Trenton — A newly released report recommends abandoning New Jersey’s current standards for protecting groundwater from chemical pollution. The report is from the state’s Science Advisory Board and was written by four scientists with corporate ties--including one from DuPont, which stands to directly benefit from loosening rules governing toxic waste sites and leaking underground tanks and pipelines, according to Public Employees for Environmental Responsibility (PEER).
Approximately half of New Jersey residents depend on groundwater for their drinking water. The state Department of Environmental Protection (DEP) has identified more than 6,000 polluted groundwater sites, forcing closure of hundreds of wells across the state. Polluted groundwater can also migrate under buildings, causing “vapor intrusion” from volatile chemicals that poison building inhabitants.
The Science Advisory Board consists of outside scientists picked by DEP. This report attacks the “impact to groundwater” standard (IGW) and recommends replacing it with a more “flexible” system allowing site-specific exceptions. While dated October 20, 2011, the report was not posted until last week. If its recommendations are adopted by DEP, more than 30 years of public policy would be reversed by –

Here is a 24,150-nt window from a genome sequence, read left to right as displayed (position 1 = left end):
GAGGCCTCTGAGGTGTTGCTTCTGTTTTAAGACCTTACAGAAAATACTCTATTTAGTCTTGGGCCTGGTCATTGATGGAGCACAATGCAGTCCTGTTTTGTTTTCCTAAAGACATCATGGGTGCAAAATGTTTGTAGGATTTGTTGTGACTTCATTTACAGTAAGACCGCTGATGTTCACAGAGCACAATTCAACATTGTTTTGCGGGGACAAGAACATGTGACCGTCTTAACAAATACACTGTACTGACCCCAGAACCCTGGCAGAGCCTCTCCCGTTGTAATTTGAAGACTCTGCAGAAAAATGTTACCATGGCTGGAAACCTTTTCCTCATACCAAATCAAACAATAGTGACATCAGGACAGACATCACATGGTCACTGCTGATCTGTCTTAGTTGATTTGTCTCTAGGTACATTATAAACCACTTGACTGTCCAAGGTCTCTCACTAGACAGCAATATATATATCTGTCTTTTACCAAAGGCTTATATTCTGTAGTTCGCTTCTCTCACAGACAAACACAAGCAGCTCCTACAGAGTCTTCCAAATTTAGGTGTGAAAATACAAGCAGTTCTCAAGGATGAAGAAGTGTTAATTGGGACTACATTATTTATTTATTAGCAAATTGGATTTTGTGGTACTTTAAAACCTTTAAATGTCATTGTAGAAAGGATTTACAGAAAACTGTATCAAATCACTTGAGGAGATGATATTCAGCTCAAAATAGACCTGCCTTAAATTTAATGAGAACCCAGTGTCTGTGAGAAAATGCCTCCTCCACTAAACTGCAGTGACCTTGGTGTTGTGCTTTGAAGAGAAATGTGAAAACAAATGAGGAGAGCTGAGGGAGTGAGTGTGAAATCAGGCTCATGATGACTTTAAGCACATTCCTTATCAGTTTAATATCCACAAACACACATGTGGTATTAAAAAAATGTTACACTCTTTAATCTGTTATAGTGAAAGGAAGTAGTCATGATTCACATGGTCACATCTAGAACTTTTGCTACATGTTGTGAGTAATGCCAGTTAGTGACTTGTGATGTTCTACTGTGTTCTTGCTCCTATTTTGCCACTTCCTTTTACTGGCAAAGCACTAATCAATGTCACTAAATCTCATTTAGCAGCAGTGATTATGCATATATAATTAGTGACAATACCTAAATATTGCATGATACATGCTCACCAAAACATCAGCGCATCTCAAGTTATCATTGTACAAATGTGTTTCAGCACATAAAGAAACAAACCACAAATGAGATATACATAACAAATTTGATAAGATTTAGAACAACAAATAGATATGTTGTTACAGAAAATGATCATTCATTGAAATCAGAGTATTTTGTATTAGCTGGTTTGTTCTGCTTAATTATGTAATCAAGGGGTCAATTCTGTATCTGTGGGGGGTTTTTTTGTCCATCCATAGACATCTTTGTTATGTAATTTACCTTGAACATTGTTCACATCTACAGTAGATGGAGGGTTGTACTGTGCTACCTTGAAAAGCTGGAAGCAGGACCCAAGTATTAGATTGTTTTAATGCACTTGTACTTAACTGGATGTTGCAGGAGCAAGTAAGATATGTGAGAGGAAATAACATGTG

- Repealing the requirement that all groundwater should be considered and regulated as potable public water supply (unless someone submits a petition to reclassify a local aquifer to a less protective designation). Instead, groundwater would be protected only on an as-needed basis;
- Stripping the DEP role of defining risk assessment methodologies and allow private consultants to define and regulate risk on a case by case basis; and
- Jettisoning the precautionary assumption underlying the IGW that legacy soil contamination will mobilize to cause future groundwater impacts. This move would eliminate the need to clean up soils unless a direct relationship to groundwater is shown, thus relaxing cleanup requirements for many toxic waste sites.
Under industry pressure, the Corzine administration downgraded the IGW from regulations to guidance. The report recommends that it be removed from guidance and dropped altogether. In addition to privatizing science, New Jersey has also privatized supervision over toxic waste cleanups. If the new report is followed, corporate consultants would be free to decide how protective cleanups would be on a site-by-site basis.
“Under this new regime, public health becomes a negotiable commodity. The only check on corporate irresponsibility would be other corporate consultants,” Wolfe concluded.
See Science Advisory Board subcommittee report on groundwater contamination
Look at the corporate affiliations of the SAB subcommittee
Learn more about groundwater protections
Trace privatization of DEP science
View one of many reasons for DuPont interest
Examine New Jersey’s privatized toxic cleanup system